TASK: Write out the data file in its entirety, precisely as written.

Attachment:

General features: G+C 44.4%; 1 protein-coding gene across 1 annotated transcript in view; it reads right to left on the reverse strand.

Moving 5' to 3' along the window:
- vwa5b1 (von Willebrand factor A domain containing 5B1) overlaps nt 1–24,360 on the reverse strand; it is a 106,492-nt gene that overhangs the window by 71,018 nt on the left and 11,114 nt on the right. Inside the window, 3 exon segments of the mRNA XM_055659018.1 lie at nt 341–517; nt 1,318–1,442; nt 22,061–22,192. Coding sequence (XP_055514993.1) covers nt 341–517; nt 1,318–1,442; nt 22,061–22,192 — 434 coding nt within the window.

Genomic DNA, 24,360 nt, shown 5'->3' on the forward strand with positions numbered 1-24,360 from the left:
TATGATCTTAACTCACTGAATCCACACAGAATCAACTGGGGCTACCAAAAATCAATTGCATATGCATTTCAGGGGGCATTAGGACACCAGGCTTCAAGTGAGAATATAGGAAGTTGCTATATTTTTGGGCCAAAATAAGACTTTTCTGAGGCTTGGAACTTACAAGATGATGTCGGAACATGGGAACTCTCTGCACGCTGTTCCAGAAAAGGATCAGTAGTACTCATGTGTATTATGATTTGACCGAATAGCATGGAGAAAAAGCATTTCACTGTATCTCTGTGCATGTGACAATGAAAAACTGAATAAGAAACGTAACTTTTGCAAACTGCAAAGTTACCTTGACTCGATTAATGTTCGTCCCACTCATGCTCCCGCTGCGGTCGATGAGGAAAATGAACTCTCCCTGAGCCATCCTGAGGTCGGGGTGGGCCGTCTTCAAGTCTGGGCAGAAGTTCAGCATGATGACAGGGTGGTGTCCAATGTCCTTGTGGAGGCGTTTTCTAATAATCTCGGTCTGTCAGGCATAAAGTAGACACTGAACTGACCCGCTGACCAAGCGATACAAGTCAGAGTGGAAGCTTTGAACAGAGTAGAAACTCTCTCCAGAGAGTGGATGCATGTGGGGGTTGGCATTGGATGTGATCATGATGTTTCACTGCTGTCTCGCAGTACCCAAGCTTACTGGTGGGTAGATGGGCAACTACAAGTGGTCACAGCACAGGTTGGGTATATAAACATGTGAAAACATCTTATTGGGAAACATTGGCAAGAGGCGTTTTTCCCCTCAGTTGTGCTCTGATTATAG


General features: G+C 44.4%; 1 protein-coding gene across 1 annotated transcript in view; it reads right to left on the reverse strand.

Moving 5' to 3' along the window:
- vwa5b1 (von Willebrand factor A domain containing 5B1) overlaps nt 1–24,360 on the reverse strand; it is a 106,492-nt gene that overhangs the window by 71,018 nt on the left and 11,114 nt on the right. Inside the window, 3 exon segments of the mRNA XM_055659018.1 lie at nt 341–517; nt 1,318–1,442; nt 22,061–22,192. Coding sequence (XP_055514993.1) covers nt 341–517; nt 1,318–1,442; nt 22,061–22,192 — 434 coding nt within the window.

Genomic DNA, 24,360 nt, shown 5'->3' on the forward strand with positions numbered 1-24,360 from the left:
TATGATCTTAACTCACTGAATCCACACAGAATCAACTGGGGCTACCAAAAATCAATTGCATATGCATTTCAGGGGGCATTAGGACACCAGGCTTCAAGTGAGAATATAGGAAGTTGCTATATTTTTGGGCCAAAATAAGACTTTTCTGAGGCTTGGAACTTACAAGATGATGTCGGAACATGGGAACTCTCTGCACGCTGTTCCAGAAAAGGATCAGTAGTACTCATGTGTATTATGATTTGACCGAATAGCATGGAGAAAAAGCATTTCACTGTATCTCTGTGCATGTGACAATGAAAAACTGAATAAGAAACGTAACTTTTGCAAACTGCAAAGTTACCTTGACTCGATTAATGTTCGTCCCACTCATGCTCCCGCTGCGGTCGATGAGGAAAATGAACTCTCCCTGAGCCATCCTGAGGTCGGGGTGGGCCGTCTTCAAGTCTGGGCAGAAGTTCAGCATGATGACAGGGTGGTGTCCAATGTCCTTGTGGAGGCGTTTTCTAATAATCTCGGTCTGTCAGGCATAAAGTAGACACTGAACTGACCCGCTGACCAAGCGATACAAGTCAGAGTGGAAGCTTTGAACAGAGTAGAAACTCTCTCCAGAGAGTGGATGCATGTGGGGGTTGGCATTGGATGTGATCATGATGTTTCACTGCTGTCTCGCAGTACCCAAGCTTACTGGTGGGTAGATGGGCAACTACAAGTGGTCACAGCACAGGTTGGGTATATAAACATGTGAAAACATCTTATTGGGAAACATTGGCAAGAGGCGTTTTTCCCCTCAGTTGTGCTCTGATTATAG